USWNT starts Olympic run with 2-0 win over New Zealand: Six things to know
Heath and Lloyd shine, but U.S. doesn't put on its best display in a routine win
If the U.S. women's national team wins gold at the 2016 Olympics, it'll become the first team ever to do so the year after winning the World Cup. That's what's at stake for the U.S. this August.
So consider it a good sign then that the U.S. entered the tournament as the favorite to win it all and started off its Olympic run with a 2-0 victory over New Zealand on Wednesday, earning three points for the shutout win and securing a spot atop Group G.
Here are six takeaways from the game:
1. Carli Lloyd's still got it
It took nine minutes for Carli Lloyd to remind the world that she's still the best player on the planet. The last time Lloyd found herself on the national stage, she scored three goals in the first 16 minutes of the 2015 World Cup final. A year later, in the ninth minute of the USWNT's 2-0 win over New Zealand, Lloyd headed home the team's first goal.
This is pretty much as perfect of a header as perfect headers get:
Funnily enough, Lloyd started the 2012 Olympics on the bench and only entered the game when an early injury occurred. She ended that gold-medal run with two goals in the finals.
Now she's in the process of establishing herself as the greatest soccer player of all-time.
Carli Lloyd (USA): Scored her 7th career Olympic goal, 3 shy of breakingAbby Wambach's US Olympic record— ESPN Stats & Info (@ESPNStatsInfo) August 3, 2016
Recently, Lloyd, 34, told Sports Illustrated's Grant Wahl that she wanted to win a gold medal this year, another World Cup three years from now, and then a gold medal in 2020 before she calls it quits. She's off to a fast start.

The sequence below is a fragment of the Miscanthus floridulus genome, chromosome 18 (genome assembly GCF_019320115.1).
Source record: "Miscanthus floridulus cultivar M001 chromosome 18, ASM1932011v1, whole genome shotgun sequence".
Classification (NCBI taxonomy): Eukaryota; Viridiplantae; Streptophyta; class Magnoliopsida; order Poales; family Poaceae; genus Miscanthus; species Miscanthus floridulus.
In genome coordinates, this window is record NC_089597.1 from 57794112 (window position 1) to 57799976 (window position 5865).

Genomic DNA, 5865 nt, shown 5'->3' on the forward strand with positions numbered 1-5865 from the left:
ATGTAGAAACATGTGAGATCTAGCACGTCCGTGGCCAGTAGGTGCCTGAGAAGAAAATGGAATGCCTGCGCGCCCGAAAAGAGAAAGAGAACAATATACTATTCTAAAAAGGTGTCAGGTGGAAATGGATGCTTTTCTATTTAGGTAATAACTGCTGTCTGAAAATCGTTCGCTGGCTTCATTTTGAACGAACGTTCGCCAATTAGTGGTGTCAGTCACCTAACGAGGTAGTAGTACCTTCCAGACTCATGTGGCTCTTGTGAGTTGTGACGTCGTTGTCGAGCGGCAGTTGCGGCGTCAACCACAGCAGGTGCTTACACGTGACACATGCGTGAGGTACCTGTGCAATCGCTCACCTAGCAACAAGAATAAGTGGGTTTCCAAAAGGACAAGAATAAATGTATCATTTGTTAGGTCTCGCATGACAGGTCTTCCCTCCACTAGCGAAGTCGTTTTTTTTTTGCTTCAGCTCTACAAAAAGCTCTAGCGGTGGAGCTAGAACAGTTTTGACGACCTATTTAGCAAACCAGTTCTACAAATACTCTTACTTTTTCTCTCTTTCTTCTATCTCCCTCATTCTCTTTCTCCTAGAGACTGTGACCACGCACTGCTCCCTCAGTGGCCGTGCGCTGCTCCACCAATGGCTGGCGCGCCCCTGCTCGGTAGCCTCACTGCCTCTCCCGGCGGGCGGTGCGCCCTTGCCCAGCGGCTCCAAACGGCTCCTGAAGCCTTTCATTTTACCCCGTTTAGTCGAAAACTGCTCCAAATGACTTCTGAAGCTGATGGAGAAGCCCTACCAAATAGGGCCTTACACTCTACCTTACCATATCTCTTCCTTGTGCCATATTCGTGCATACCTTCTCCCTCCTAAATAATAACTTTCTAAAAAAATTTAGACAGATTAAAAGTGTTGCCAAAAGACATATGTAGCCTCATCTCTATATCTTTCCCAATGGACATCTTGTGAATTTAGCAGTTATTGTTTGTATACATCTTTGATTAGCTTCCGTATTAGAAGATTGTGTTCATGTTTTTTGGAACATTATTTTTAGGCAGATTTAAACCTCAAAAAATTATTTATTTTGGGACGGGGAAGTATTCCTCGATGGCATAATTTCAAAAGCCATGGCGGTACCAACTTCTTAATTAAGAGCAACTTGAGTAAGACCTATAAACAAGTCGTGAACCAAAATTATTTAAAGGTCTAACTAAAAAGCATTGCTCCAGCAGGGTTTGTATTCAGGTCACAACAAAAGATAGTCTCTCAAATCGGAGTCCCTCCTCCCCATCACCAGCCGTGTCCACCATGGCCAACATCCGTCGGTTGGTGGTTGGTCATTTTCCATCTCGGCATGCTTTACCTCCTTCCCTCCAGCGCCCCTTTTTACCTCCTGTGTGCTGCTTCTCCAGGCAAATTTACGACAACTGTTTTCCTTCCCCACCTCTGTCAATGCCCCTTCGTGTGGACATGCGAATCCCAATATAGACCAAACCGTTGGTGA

2. Tobin Heath: Also very good
Don't overlook how Lloyd wound up with that first goal. Tobin Heath, playing on the left side of the midfield, took her defender down the line, held her off, cut back across her body, and then lofted a perfect ball to Lloyd across the box.
Along with Lloyd, Heath functioned as the USWNT's best threat all game long. She set up Alex Morgan on an early free kick, assisted on Lloyd's goal, repeatedly chopped up New Zealand's defense, and nearly scored on multiple occasions.
Really, the only way New Zealand stopped her was by fouling her.
3. Alex Morgan's still got it, too
When healthy, she's undoubtedly the USWNT's best striker. But last summer at the World Cup, Alex Morgan wasn't healthy, slowly working herself back into the rotation as the tournament wore on.
This time around, Morgan is healthy. And for the first time really, she's tasked with carrying the load without all-time great Abby Wambach, who retired after the World Cup.
So far, so good:
That goal, the product of some rare creativity in the final third, extended the U.S. lead to two just a minute into the second half.
4. Lack of creativity in the final third
The U.S. won. The U.S. will almost definitely advance to the knockout round. And the U.S. is still the best team at the Olympics. But the U.S. didn't play like it on Wednesday.
That's not to say the USWNT played poorly, it just didn't live up to the perhaps unfair expectations it created. It was organized, yes, but it lacked creativity near New Zealand's goal. Because the U.S. dominated possession (64-36), it spent much of the game playing against a team with all 11 players back behind the ball. Outside of Lloyd and Heath, the U.S. struggled to dissect New Zealand in a compact setting.
In a way, and I mentioned this in our live blog of the match, the USWNT plays better soccer against the world's best teams. Those games are more free flowing with larger pockets of space available for a U.S. side that prefers to function within a direct system.
Which is why I don't anticipate this being an issue for much longer. The competition will get better as the tournament progresses -- starting with France on Saturday -- and the U.S. should shake off the sloppiness. Remember: This is a young team with new faces like Mallory Pugh, Crystal Dunn, and Lindsey Horan, all of whom hadn't played in the Olympics until Wednesday.
5. Still the favorites
The defense is still the best in the world (Hope Solo recorded another shutout and the backline remained as sturdy as always), Carli Lloyd is still Carli freakin' Lloyd, and the USWNT is still the favorite to win the Olympics.
Put another way, the U.S. is still the U.S., which is bad news for every other participating country, because it means they'll probably serve as nothing more than participants.
6. What's next?
The U.S. battles France at 4 p.m. ET on Saturday. One of these two teams will win the group, which places more importance on the contest.
In the meantime, the U.S. might want to spend the next few days working on throw-ins.
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